Willis Winters, head of the city’s Park and Recreation Department, says that will be up to the Park Board, which may be reluctant to sell parkland, even if it’s to get a much bigger — and much greener — park in return, and one the city wouldn’t have to build or tend to once it’s completed, a la the deck park over Woodall Rodgers.
“The model for Klyde Warren Park has certainly been successful, so we’re open-minded towards it,” Winters said.
Todd said he hopes to capitalize on the “synergy” of the deck park’s success.
“Our city was built with the phrase: Let the dirt fly,” said Todd, who converted the circa-1929 U.S. Post Office and Court House at 400 N. Ervay into a zero-vacancies apartment building. “The ability to pass the hat and fund $10 million for the park shouldn’t be that difficult.”
Todd’s plan, drawn up by HKS Architects, also calls for razing the 17-story, 62-year-old Corrigan Tower at 1900 Pacific Ave., which is currently owned by John Kirtland.
Last fall, Kirtland initially proposed planting a parking structure on Pacific Plaza itself, but Winters and other city officials nixed that idea, insisting they had no interest in sacrificing parkland or subsidizing a parking lot. Kirtland also owns the next-door Tower Petroleum Building, which he plans to convert into a boutique hotel. He confirms that he’s agreed to sell Corrigan to Todd.
“And I am donating every penny of profit to the park, so I won’t make a penny off this transaction,” Kirtland says. “A park is just as important for the hotel guests. So is parking. And restaurants and places to shop.”
Of course, Todd’s plans for the development are all preliminary, pending approval from various departments — among them transportation, economic development, parks, planning and zoning, the Landmark Commission and, eventually, the Dallas City Council. Winters says there are other developers pitching the city their own proposals, but Dallas City Hall sources say Todd’s is the only practical solution so far, and the only one that’s financially and physically viable.
“What we now have on the table is an answer to a whole lot of different questions,” said John Crawford, president and CEO of Downtown Dallas Inc., which has been working with Todd. “We’ve got an opportunity to convert a surface lot into a lovely park that will accentuate our continued live-work-and-play concept, and we’ve got a big demand for parking, and this will help address that. It’s kind of the topping on the cake for that part of downtown.”
Published: 12:15 pm on February 17, 2014.
By: Robert Wilonsky email@example.com
Four years ago Crockett looked like a decaying, abandonded haunted (school) house. Today it almost looks brand-new.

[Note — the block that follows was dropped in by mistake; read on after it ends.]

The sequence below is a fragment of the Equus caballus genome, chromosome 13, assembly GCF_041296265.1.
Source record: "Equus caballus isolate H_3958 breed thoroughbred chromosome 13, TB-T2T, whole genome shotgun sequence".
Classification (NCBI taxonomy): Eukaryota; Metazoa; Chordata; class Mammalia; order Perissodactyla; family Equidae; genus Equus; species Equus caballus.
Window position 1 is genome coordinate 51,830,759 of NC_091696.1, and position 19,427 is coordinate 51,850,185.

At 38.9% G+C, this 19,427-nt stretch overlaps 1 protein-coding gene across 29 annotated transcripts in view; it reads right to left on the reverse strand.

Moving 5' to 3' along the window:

Four years ago (this month!) it looked like the 111-year-old Davy Crockett School on Carroll Avenue in East Dallas was a goner despite its designation as a Dallas landmark. The building, vacated by the Dallas Independent School District in 1989, was a trash-strewn target for taggers; calling it an eyesore was an insult to other eyesores. (See the video below.) Briefly used for administrative offices, the district eventually sold it (for cheap — 239,000 whole dollars) to Ken Good, who promised a redo without getting too specific about its future use.
Turns out, the 50,000-square-foot structure, with 27 classrooms, could be anything at this point — yours, even.
A peek through the front door of Davy Crockett
Good says the redo is about 80 percent finished: It has a new roof and a new electrical system, and a century’s worth of wear has been removed from the exterior. And, he says, it’s this close from landing a spot on the National Register of Historic Places. (Good even had to have the windows remade to look like the originals, no small task.) All that remains on the to-do list: painting the interior, staining the floor and installing HVAC. Those tasks won’t be completed until a new tenant moves in.
“We’re just waiting for the right user to come along, whether that’s a lease or a sale,” says Good.
He says he’s spoken with about 20 would-be tenants about a variety of possible uses, ranging from residential to a charter school. KIPP Public Charter Schools was in talks to move in to Davy Crockett, says Good, but ultimately decided to look elsewhere — south of Interstate 30.
“I told them I’d give it to them for a song and a dance,” says Good. “But the problem with a charter school is the neighborhood’s almost too nice. They want to be where the schools are so bad parents are lined up to get their kids in, so the school’s fully enrolled by day one.” (Coincidentally, DISD is also looking to reopen two currently closed campuses while repurposing others in Far East Dallas.)